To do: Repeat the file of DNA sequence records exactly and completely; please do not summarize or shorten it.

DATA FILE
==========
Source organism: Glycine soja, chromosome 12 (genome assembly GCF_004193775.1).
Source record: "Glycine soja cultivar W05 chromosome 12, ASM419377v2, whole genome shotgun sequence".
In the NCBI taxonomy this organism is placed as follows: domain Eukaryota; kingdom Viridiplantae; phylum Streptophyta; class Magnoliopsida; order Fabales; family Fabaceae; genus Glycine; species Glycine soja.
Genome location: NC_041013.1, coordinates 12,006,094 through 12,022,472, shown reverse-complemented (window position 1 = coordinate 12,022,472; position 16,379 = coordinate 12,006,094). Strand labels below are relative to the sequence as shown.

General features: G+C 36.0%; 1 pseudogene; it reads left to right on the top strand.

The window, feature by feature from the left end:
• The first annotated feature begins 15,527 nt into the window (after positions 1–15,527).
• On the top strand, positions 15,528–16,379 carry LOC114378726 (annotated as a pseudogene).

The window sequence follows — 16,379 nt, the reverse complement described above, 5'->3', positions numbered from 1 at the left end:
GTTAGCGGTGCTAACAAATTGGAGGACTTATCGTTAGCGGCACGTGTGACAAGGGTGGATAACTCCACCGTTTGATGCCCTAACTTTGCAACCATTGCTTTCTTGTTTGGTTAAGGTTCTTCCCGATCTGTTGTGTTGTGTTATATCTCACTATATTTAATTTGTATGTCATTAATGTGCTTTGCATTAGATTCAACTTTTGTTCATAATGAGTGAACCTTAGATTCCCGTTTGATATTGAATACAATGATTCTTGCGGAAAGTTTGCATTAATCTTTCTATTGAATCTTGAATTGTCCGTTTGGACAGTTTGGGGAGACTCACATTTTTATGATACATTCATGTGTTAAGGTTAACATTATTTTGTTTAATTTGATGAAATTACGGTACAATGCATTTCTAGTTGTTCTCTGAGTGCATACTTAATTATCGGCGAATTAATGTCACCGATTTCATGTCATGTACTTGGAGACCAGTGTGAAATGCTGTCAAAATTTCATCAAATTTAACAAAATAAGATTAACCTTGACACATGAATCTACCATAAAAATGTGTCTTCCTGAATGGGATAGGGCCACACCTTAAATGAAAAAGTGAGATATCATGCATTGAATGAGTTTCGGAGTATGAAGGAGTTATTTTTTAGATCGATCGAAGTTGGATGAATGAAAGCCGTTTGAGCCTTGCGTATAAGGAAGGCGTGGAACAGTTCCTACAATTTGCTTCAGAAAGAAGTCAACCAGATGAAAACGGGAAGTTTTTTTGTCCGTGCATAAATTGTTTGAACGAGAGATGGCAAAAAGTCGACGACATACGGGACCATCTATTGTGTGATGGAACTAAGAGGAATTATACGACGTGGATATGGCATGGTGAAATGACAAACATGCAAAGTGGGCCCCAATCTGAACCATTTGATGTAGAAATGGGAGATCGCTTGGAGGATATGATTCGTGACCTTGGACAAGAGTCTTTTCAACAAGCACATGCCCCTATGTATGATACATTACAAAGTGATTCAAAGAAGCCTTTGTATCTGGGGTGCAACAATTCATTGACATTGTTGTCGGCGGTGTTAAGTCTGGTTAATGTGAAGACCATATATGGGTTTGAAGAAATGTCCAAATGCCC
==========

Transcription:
Source organism: Glycine soja, chromosome 12 (genome assembly GCF_004193775.1).
Source record: "Glycine soja cultivar W05 chromosome 12, ASM419377v2, whole genome shotgun sequence".
In the NCBI taxonomy this organism is placed as follows: domain Eukaryota; kingdom Viridiplantae; phylum Streptophyta; class Magnoliopsida; order Fabales; family Fabaceae; genus Glycine; species Glycine soja.
Genome location: NC_041013.1, coordinates 12,006,094 through 12,022,472, shown reverse-complemented (window position 1 = coordinate 12,022,472; position 16,379 = coordinate 12,006,094). Strand labels below are relative to the sequence as shown.

General features: G+C 36.0%; 1 pseudogene; it reads left to right on the top strand.

The window, feature by feature from the left end:
• The first annotated feature begins 15,527 nt into the window (after positions 1–15,527).
• On the top strand, positions 15,528–16,379 carry LOC114378726 (annotated as a pseudogene).

The window sequence follows — 16,379 nt, the reverse complement described above, 5'->3', positions numbered from 1 at the left end:
GTTAGCGGTGCTAACAAATTGGAGGACTTATCGTTAGCGGCACGTGTGACAAGGGTGGATAACTCCACCGTTTGATGCCCTAACTTTGCAACCATTGCTTTCTTGTTTGGTTAAGGTTCTTCCCGATCTGTTGTGTTGTGTTATATCTCACTATATTTAATTTGTATGTCATTAATGTGCTTTGCATTAGATTCAACTTTTGTTCATAATGAGTGAACCTTAGATTCCCGTTTGATATTGAATACAATGATTCTTGCGGAAAGTTTGCATTAATCTTTCTATTGAATCTTGAATTGTCCGTTTGGACAGTTTGGGGAGACTCACATTTTTATGATACATTCATGTGTTAAGGTTAACATTATTTTGTTTAATTTGATGAAATTACGGTACAATGCATTTCTAGTTGTTCTCTGAGTGCATACTTAATTATCGGCGAATTAATGTCACCGATTTCATGTCATGTACTTGGAGACCAGTGTGAAATGCTGTCAAAATTTCATCAAATTTAACAAAATAAGATTAACCTTGACACATGAATCTACCATAAAAATGTGTCTTCCTGAATGGGATAGGGCCACACCTTAAATGAAAAAGTGAGATATCATGCATTGAATGAGTTTCGGAGTATGAAGGAGTTATTTTTTAGATCGATCGAAGTTGGATGAATGAAAGCCGTTTGAGCCTTGCGTATAAGGAAGGCGTGGAACAGTTCCTACAATTTGCTTCAGAAAGAAGTCAACCAGATGAAAACGGGAAGTTTTTTTGTCCGTGCATAAATTGTTTGAACGAGAGATGGCAAAAAGTCGACGACATACGGGACCATCTATTGTGTGATGGAACTAAGAGGAATTATACGACGTGGATATGGCATGGTGAAATGACAAACATGCAAAGTGGGCCCCAATCTGAACCATTTGATGTAGAAATGGGAGATCGCTTGGAGGATATGATTCGTGACCTTGGACAAGAGTCTTTTCAACAAGCACATGCCCCTATGTATGATACATTACAAAGTGATTCAAAGAAGCCTTTGTATCTGGGGTGCAACAATTCATTGACATTGTTGTCGGCGGTGTTAAGTCTGGTTAATGTGAAGACCATATATGGGTTTGAAGAAATGTCCAAATGCCC